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Unemployment Persistence and Costly Adjustment of Labour: A Canada-US Comparison

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  • Robert A. Amano
  • R. Tiff Macklem

Abstract

Research aimed at explaining the greater persistence of unemployment in European countries relative to the US has found higher employment adjustment costs in Europe to be a significant contributing factor. This paper explores the potential for costly adjustment of labour to explain at least some of the persistence in Canadian unemployment rates relative to US rates. In contrast to what one might expect, our results suggest that relative adjustment costs are very similar in both countries, as are the speeds of adjustment of labour demand. These findings suggest that employment adjustment costs are not a leading candidate to account for the greater persistence of unemployment in Canada relative to the US.

Suggested Citation

  • Robert A. Amano & R. Tiff Macklem, 1998. "Unemployment Persistence and Costly Adjustment of Labour: A Canada-US Comparison," Canadian Public Policy, University of Toronto Press, vol. 24(s1), pages 138-151, February.
  • Handle: RePEc:cpp:issued:v:24:y:1998:i:s1:p:138-151
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    References listed on IDEAS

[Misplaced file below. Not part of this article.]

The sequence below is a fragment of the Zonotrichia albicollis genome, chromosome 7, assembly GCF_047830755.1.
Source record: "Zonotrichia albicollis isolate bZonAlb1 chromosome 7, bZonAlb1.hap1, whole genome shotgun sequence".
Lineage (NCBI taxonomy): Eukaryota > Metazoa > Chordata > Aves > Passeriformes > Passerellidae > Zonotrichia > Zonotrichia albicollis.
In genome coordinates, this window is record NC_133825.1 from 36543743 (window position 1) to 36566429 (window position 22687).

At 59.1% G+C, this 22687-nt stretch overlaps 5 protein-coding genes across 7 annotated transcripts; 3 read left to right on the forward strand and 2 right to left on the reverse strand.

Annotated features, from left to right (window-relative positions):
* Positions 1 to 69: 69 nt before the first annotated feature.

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    1. Hansen, Bruce E, 2002. "Tests for Parameter Instability in Regressions with I(1) Processes," Journal of Business & Economic Statistics, American Statistical Association, vol. 20(1), pages 45-59, January.
    2. Hansen, Lars Peter, 1982. "Large Sample Properties of Generalized Method of Moments Estimators," Econometrica, Econometric Society, vol. 50(4), pages 1029-1054, July.
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    Cited by:

    1. Eswar Prasad & Alun Thomas, 1998. "Labour Market Adjustment in Canada and the United States," Canadian Public Policy, University of Toronto Press, vol. 24(s1), pages 121-137, February.
    2. W. Craig Riddell & Andrew Sharpe, 1998. "The Canada-US Unemployment Rate Gap: An Introduction and Overview," Canadian Public Policy, University of Toronto Press, vol. 24(s1), pages 1-37, February.
    3. Pichette, Lise, 1998. "La politique monétaire a-t-elle des effets asymétriques sur l'emploi?," Staff Working Papers 98-17, Bank of Canada.
    4. Eswar Prasad & Alun Thomas, 1998. "A disaggregated analysis of employment growth fluctuations in Canada," Atlantic Economic Journal, Springer;International Atlantic Economic Society, vol. 26(3), pages 274-287, September.

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